It all came down to the last over. They needed 6 to win. We had leaked 39 runs in 4 overs. They could do it in one ball. Who would bowl the last over? Kapil? Or May be Ankola? Prabhakar could have been obvious choice considering his rich repotoire of slow balls. But I think he was out of question since he had already bowled 49th over. It couldn’t have been Srinath for sure.
Suddenly, we saw SRT setting the field. Yes, he was given the ball to bowl the last over. “What? Him? Last Over? He is not a regular bowler? He hasn’t bowled a single over in this match? He is out of form?” I threw loads of questions at my father as if he had made the decision. “Don’t forget. He bowled a last over in Australia against WI to get us a tie. Remember how you jumped then?” I nodded. In that match, he was bowling the last over when I came back from school. He took the last wicket of Anyd Cummins and I jumped 10-12 times shouting “Tie. Tie”
It was rumoured that our strike bowlers were reluctant to bowl the last over – even the most senior one. May be they didn’t want to become another Chetan Sharma. So Sachin picked up the ball. “Comeone – I will do it.” he must have thought.
Someone made a comment on his bold act of choosing to bowl the last over– “He belonged to the age group which believes it cannot die.”
Sunil Gavaskar, I read it later, said on air – “This descision of Azhar will either turn out to be a master stroke or will be critized to much that he wont be able to bear it” Words of wisdom. But were there any possibilites other than these two?
SRT started to run – slowly. He bowled the first ball. McMillan hit it to long off where Ankola mis fielded. But he recoverd in time and threw it to batting end. De Velliers, who was at non striker end, wanted two. McMillan said no. Third umpire said GO. He was run out and McMillan was thrown to non striker end. Double bonanza it turned out to be.
Vijay Yadav, the keeper, came up to the stumps. Plan was to bowl slower to Donald.
Second ball – he bowled and Donald played back to him or may be he missed. This continued on third, fourth ball.
Yes. They need 5 off two balls now. “All we need to do is bowl a dot ball here. Donald is just not good enough to hit a boundary on last ball. Just Keep McMillan off strike” I thought. McMillan had played brilliantly for his 48 till now.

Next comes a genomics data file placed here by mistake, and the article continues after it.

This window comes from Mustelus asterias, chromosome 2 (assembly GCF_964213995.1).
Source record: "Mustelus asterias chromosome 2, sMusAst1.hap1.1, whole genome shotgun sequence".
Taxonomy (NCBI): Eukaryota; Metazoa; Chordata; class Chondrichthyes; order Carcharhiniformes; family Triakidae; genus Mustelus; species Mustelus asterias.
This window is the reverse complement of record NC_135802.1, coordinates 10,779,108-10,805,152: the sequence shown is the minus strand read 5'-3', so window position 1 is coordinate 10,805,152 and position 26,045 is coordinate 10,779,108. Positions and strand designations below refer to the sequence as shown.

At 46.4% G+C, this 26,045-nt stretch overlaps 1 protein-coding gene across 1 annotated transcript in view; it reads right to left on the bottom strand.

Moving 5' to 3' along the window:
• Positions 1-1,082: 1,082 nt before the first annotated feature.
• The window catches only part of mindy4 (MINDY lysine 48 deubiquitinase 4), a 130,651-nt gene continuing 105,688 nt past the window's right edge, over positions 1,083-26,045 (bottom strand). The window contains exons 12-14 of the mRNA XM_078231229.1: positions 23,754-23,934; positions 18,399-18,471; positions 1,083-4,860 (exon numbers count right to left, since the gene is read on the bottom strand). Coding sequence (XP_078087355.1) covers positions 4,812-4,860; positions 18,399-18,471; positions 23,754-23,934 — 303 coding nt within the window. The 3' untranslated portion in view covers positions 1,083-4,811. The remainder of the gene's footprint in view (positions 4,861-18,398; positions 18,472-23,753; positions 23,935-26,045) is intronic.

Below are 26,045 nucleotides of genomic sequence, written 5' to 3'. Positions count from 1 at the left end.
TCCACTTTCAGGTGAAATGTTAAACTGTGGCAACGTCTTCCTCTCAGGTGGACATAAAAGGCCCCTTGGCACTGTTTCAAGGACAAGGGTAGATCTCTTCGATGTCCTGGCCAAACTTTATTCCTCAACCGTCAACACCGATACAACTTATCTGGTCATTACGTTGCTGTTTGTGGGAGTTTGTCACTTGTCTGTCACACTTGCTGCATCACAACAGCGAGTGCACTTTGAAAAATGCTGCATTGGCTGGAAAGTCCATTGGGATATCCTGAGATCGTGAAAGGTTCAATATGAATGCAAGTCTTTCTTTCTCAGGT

Fifth Ball – they some how steal a single. “Damn. 4 of 1 now” I thought. I looked at my father. Both of us were down the memory lane - Circa 1986, Sharjah. “No. It won’t happen this time.This is Sachin” He said. He was a big fan of Sachin right from his debut series.
There was a big team meeting at the pitch. McMillan stood alone. So did Donald. But everyone in Indian team surrounded SRT. Surprisingly, SRT had the most confident look amongst his other team mates. Vijay Yadav went back to his normal keeping positions – few yards back.
SRT started to run. His run up barely took a few seconds. But those seconds looked like hours. India’s nail consumption must have gone up by millions in those few seconds. India was playing SA. But in my mind, that Sharjah match was being replayed.
And he bowled. McMillan moved towards legside and SRT followed him. It was really slow and had no bounce at all. McMillan missed it, Yadav collected it and came running towards the stumps. SRT started celebrating. “Le li saale ki” was written all over his face. Even though he didn’t score much in the tournament, he still ran away with the most remarkable moment of the tournament. India has won very few more-than-three-nations tournaments. But we don’t remember Hero Cup for India’s rare victory. We remember it for “that” last over.
India has won very few more-than-three-nations tournaments. But we don’t remember Hero Cup for India’s rare victory. We remember it for “that” last over.
PS: After checking the video of the match on youtube, I realized that there are a few factual errors in this post - like DeVilliers had hit it to cover in last over and there was no fumble etc. But, let it be. I have written purely based on my memory which has been ageing fast.